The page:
Well, when there’s no rain in the model predictions for 15 days, you have to get excited about something….
Like a solar flare, there has been another massive ejection of high clouds from the equatorial region and its heading toward Catalina, AZ. Here, from the Washington Huskies Weather Department1, is a 24 h loop of the event. Hope our cell phones still work. Here’s the latest still image:
What are the ramifications of ejected Cirrus coming all the way from the Equator to Catalina? Pretty skies, sunsets and sunrises, which is quite important to us humans. Also, when it starts arriving today, we’ll have milder nighttime temperatures. Yes, even Cirrus clouds cut down the outgoing longwave radiation leaving the earth’s surface at night, and of course, moderates the incoming visible (shortwave) radiation (sometimes called “sunlight”). We don’t want to dumb this down too much.
After 9-11, when all the aircraft stopped flying for a week some guys at a small university, one so small I don’t think it even had a football team, found that the daytime and nightime temperatures were affected by the lack of contrails. Daytime temperatures were a spec higher and nighttime temperatures a tiny bit lower, suggesting that even CONTRAILS have an effect on the weather and climate. It was an important finding. Of course, without a football team I am clueless, as are you are, concerning what university those findings came from.
You know what gets a lot of us scientists about that contrail study after 9-11, is that something simple and important was done that I (we) could have done had only we thought of it. We’re kind of bitter about it. Might have got a raise, too, got the name out there. Citation index fluffed up some. We’re dealing with a lot of loss here. Heck, you probably could have done this, too, it was that easy.
The study of contrails is a pretty big topic these days, though the effects are deemed small for the present. Here’s a short article for you. Here’s an unrelated one, one about smog’s effects on clouds, but one you should read, anyway. Might be true. Reading the second one is like doing an extra pushup. Its good for you. And me since one of the authors of the second article (Danny Rosenfeld) criticized me (and Pete Hobbs) royally in print in the late 90s only because we said his work was invalid. Show’s I’m magnanimous, following the ideals of science meaning that as scientists we have no personal feelings about our detractors.
Yeah right. Check the climate blogs and those ones who refuse to allow other scientists to even comment on their work! Its a hideous situation out there now, far from the ideals of science where one WELCOMES criticism. But, I diverge….getting worked up when I should be concentrating on clouds.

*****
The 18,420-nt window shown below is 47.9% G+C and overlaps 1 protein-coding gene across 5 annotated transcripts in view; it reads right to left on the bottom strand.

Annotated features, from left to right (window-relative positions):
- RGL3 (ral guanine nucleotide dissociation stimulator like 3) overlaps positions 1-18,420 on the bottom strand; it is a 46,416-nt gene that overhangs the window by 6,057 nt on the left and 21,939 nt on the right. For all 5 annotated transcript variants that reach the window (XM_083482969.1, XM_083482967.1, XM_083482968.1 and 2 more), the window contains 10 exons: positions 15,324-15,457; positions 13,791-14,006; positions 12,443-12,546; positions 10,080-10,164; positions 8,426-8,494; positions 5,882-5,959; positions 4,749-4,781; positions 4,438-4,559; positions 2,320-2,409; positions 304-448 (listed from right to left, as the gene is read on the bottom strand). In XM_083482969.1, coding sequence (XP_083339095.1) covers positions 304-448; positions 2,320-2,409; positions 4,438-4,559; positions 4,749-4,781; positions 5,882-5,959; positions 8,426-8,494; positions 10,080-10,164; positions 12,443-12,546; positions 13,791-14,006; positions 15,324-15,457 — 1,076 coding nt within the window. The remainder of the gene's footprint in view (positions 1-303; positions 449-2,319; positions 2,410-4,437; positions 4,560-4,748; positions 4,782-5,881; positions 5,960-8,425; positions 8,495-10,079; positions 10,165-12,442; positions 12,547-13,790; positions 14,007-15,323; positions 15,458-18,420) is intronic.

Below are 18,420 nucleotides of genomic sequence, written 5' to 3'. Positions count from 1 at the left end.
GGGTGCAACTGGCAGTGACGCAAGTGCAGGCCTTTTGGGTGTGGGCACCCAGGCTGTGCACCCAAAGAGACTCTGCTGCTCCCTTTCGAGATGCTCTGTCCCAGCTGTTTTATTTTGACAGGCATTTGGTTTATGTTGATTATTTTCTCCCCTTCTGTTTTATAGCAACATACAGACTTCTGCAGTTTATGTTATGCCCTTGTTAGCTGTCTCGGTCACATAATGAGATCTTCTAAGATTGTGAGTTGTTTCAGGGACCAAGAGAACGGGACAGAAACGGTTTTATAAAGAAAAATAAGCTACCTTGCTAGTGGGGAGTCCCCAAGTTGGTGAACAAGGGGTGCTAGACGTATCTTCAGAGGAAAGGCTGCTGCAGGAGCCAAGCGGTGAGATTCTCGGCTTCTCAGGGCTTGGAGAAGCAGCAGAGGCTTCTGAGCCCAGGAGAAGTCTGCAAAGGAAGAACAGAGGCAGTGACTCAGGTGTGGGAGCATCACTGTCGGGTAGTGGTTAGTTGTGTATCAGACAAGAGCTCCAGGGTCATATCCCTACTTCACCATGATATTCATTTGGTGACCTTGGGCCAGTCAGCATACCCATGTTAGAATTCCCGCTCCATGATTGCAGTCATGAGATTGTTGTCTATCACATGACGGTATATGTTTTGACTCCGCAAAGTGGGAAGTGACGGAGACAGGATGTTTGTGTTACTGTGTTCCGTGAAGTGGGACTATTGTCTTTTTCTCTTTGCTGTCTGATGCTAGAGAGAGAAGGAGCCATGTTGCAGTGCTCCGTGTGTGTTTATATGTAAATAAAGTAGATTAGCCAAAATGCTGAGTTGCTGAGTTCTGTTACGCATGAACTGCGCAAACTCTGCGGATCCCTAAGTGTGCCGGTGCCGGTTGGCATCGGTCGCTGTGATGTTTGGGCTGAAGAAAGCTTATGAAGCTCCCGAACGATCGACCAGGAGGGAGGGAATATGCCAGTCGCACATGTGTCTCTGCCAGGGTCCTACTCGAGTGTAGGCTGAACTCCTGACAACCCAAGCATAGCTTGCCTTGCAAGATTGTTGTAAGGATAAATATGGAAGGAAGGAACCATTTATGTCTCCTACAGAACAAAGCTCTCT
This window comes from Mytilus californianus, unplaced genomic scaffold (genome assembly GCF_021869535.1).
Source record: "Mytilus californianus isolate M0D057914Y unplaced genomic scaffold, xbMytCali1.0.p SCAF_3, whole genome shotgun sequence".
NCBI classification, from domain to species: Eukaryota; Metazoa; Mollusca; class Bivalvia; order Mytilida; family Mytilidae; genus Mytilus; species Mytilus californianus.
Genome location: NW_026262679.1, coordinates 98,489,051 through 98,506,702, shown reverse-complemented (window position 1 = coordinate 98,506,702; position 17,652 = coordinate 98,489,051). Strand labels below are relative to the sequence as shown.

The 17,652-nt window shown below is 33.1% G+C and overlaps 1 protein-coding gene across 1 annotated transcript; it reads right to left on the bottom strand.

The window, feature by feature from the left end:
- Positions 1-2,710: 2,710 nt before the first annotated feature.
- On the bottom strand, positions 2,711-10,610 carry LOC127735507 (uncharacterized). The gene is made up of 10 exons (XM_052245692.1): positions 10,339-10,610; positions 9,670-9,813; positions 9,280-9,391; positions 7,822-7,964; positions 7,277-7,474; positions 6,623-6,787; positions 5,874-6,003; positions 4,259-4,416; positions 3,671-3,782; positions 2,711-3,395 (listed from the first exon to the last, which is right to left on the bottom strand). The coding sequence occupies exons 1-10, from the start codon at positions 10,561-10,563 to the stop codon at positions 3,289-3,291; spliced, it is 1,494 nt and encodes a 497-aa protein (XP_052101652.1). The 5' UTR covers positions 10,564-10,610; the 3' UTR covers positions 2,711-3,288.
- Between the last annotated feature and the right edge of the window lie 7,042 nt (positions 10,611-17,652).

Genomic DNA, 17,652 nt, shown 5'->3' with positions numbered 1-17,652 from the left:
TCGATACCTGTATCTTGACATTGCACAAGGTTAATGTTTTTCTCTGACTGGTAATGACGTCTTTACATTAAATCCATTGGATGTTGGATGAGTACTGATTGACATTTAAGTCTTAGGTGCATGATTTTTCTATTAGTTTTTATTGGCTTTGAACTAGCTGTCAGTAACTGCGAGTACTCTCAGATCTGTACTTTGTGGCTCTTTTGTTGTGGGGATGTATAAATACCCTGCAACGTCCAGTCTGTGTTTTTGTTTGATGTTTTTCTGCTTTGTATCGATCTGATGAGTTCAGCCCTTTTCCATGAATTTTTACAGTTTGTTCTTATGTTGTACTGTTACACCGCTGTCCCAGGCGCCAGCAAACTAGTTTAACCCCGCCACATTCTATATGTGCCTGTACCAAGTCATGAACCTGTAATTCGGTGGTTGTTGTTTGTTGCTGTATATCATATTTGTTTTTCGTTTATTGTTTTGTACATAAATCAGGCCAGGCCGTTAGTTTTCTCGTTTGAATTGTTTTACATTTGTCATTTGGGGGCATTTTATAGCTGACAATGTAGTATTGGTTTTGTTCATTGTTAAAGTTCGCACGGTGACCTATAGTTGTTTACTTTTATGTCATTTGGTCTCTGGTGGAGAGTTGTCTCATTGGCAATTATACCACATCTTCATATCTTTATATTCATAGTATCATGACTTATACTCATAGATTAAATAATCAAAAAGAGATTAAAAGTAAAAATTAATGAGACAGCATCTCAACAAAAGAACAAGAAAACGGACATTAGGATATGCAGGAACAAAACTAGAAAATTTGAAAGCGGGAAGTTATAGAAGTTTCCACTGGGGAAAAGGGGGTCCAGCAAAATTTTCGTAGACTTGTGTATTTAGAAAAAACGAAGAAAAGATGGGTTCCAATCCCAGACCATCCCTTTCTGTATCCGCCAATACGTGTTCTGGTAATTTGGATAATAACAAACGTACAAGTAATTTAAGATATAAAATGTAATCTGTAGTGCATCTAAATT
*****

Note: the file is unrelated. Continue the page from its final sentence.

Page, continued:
BTW, that little blob of clouds north of the ice cloud mass coming at us, is due to a little disturbance that will hit the coast of Cal in a few days. With it, the clouds here will get pretty thick, probably as will happen later today or tomorrow with the ice clouds, causing the optical depth to exceed 4.00000000000 (4).
What does an optical depth of four mean?
That means that the sun’s position is not discernable. (Also, can’t be a Cirrus cloud, BTW, but rather Altostratus if its an all ice cloud). Optical depth is usually something used by the smog folks. A really clean sky has an optical depth of 0.05 or even less. Smog laden skies, such is the coastal areas of southern California, or back East on humid days in the summer, have optical depths of 0.2-0.5 at times, horizontal visibility might only be a mile or three; the leaves are gray and the sky is brown, as the song says. Aren’t we happy we don’t have that kind of smog?
Looking way out, just now, I saw this in the ensemble of spaghetti, thought you should see it, too.
While no weather beyond warm breezes and high clouds is portended here, where would you really like to be in the West in two weeks or so for some really heavy rains? Can you tell? What’s a place I mention too many times when comes to Cal rains? Yes, the King Range around Shelter Cove, between Frisco and Eureka. This plot gives high confidence to major flooding in northern California in the 10-15 day window. Why? Because so many of the blue lines (564 dm height contours) dip down toward the tropics in the eastern Pacific in support of the actual forecast from last night (represented by the yellow lines). Remember that the blue lines result from small errors put into the model runs at the beginning to see how robust a forecast is. The wilder the spread of the lines, the less reliable a forecast is. The more they group together, the more robust, more reliable a forecast is. They look fairly bunched up in the eastern Pacific, and this is the reason for having this plot here today. I suspect we’ll be reading about heavy rains in Cal during that 10-15 day window. It will be fun to see if we can make such a call so far in advance!
1Nobody knows your university by its scientific accomplishments, but only by its athletic accomplishments. Its been written up. I certainly wouldn’t. If online universities could have football teams, it might be the end of “brick and mortar” universities.